There are two major facts that led to pizza becoming THE dish to be ordered via telephone and delivered to the home.
After World War II, the telephone networks saw rapid expansion, and more efficient telephone sets, such as the model 500 telephone in the United States, were developed that permitted larger local networks centered around central offices. A breakthrough new technology was the introduction of Touch-Tone signaling using push-button telephones by the American Telephone & Telegraph Company (AT&T) in 1963.
While at the same time an estimated 600,000 Italians arrived in America in the decades following the war. As was, and still is a regular occurrence for immigrants, a large number of them ended up working in the food industry, often opening inexpensive restaurants serving Italian food.
Which was a fortuitous choice, because not long before, the American veterans of campaigns in Italy returned home, with a taste for Italian food already developed.
As it were, the first inexpensive and proliferated telephones, and the influx of cheap, tasty Italian food was a match made in heaven. The startup family restaurants ran by Italian immigrants could not compete with the established food industry, could not afford rent on big floors required for a major restaurant to sit enough clients to support themselves, but they could deliver the food to the homes of their patrons; both to other Italian-Americans, as well as a growing number of other ethnicities as well.
This, in turn, worked well with an increased demand for ready-made food, required due to an increasing percentage of women joining the workforce and thus unable to cook at home.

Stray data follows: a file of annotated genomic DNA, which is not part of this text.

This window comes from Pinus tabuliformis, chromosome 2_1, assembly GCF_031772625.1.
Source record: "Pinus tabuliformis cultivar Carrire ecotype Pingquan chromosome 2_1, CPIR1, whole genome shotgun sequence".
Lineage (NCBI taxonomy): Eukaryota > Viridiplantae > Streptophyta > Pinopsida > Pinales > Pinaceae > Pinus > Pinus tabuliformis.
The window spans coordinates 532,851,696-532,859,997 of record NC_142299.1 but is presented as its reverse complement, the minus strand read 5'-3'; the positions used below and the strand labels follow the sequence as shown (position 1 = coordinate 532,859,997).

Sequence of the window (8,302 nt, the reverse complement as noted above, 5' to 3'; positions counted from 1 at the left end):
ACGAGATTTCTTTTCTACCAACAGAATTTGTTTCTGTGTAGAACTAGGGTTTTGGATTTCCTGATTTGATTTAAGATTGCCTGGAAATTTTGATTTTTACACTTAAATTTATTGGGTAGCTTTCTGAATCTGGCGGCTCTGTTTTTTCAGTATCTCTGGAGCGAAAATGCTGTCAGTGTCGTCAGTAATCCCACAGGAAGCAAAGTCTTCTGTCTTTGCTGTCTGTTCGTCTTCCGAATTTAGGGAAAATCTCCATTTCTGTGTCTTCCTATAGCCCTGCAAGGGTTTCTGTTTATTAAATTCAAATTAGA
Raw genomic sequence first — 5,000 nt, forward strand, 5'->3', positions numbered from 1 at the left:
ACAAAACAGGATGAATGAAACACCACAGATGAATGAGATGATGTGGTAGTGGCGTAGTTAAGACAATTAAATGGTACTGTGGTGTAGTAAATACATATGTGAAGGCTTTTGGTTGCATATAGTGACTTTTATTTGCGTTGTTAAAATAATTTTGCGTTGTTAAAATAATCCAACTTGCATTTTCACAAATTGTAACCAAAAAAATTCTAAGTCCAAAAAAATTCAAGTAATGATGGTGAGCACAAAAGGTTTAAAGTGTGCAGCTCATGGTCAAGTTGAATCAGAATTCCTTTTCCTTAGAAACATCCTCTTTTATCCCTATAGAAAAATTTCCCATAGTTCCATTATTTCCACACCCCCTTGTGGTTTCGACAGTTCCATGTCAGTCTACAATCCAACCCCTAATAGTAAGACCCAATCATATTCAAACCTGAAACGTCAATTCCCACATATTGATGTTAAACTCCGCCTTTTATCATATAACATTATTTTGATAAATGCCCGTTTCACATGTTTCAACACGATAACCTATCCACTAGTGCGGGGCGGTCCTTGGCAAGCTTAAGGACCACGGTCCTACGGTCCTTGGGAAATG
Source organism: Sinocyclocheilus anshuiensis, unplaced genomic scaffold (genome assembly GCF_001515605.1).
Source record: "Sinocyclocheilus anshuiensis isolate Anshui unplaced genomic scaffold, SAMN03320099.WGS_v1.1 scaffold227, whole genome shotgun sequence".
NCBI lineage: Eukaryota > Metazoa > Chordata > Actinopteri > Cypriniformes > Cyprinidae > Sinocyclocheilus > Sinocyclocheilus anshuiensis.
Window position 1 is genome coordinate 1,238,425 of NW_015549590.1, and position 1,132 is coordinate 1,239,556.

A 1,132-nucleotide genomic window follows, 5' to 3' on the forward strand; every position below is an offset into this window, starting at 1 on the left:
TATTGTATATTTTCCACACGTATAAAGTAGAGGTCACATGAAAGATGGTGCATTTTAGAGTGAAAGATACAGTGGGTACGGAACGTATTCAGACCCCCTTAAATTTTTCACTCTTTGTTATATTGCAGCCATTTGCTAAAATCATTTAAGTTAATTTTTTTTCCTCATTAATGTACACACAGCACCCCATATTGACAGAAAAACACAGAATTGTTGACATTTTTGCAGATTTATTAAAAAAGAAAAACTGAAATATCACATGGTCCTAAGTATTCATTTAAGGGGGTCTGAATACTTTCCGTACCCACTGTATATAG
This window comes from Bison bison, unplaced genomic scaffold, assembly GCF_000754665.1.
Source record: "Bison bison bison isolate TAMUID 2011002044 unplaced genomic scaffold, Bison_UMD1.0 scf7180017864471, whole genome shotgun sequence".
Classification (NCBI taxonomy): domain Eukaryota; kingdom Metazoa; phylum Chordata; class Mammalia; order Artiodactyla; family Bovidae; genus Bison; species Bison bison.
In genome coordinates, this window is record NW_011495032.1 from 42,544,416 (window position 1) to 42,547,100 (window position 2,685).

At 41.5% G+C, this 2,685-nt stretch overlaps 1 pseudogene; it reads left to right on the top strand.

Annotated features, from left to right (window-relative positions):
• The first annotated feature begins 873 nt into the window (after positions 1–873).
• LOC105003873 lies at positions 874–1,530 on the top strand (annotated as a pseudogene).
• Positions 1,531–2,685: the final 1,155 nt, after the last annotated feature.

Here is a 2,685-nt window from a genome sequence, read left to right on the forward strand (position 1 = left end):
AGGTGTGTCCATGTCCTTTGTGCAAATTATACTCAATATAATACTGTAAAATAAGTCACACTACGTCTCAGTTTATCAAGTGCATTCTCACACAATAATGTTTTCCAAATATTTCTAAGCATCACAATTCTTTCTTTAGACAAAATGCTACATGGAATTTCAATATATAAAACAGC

Now, this part was easy to answer, but why PIZZA of all the possible Italian dishes? There is no definite answer, as usual for matters of taste and preference.
Pizza, at its most basic, is simply a flat-bread with cheap toppings. Flatbread is by far the most popular dish in the world, eaten in various forms by virtually every culture known to historians, but especially popular among Mediterranean cultures. It is very cheap, calories-dense, does not spoil easily, easy to transport, share and cut, and can be eaten with anything.
We know it as pita, naan, flatcakes, or chatapouri, but it’s pizza that manages to be both cheap, and “luxurious” looking enough to be sellable to strangers who might be not familiar with it. It requires no rare ingredients, the procedure of making it is easy, and about the only non-standard piece of equipment needed is a wide oven. It is also easily stackable and transportable, which was a nontrivial matter to delivery men in 1950s automobiles and bike delivery.
2. Candeloro, Dominic. “Suburban Italians” in; Ethnic Chicago
3. Fischer, Claude America calling: A social history of the telephone
4. Liz Barrett , Pizza, A Slice of American History”
5. Turim, Gayle. “A Slice of History: Pizza Through the Ages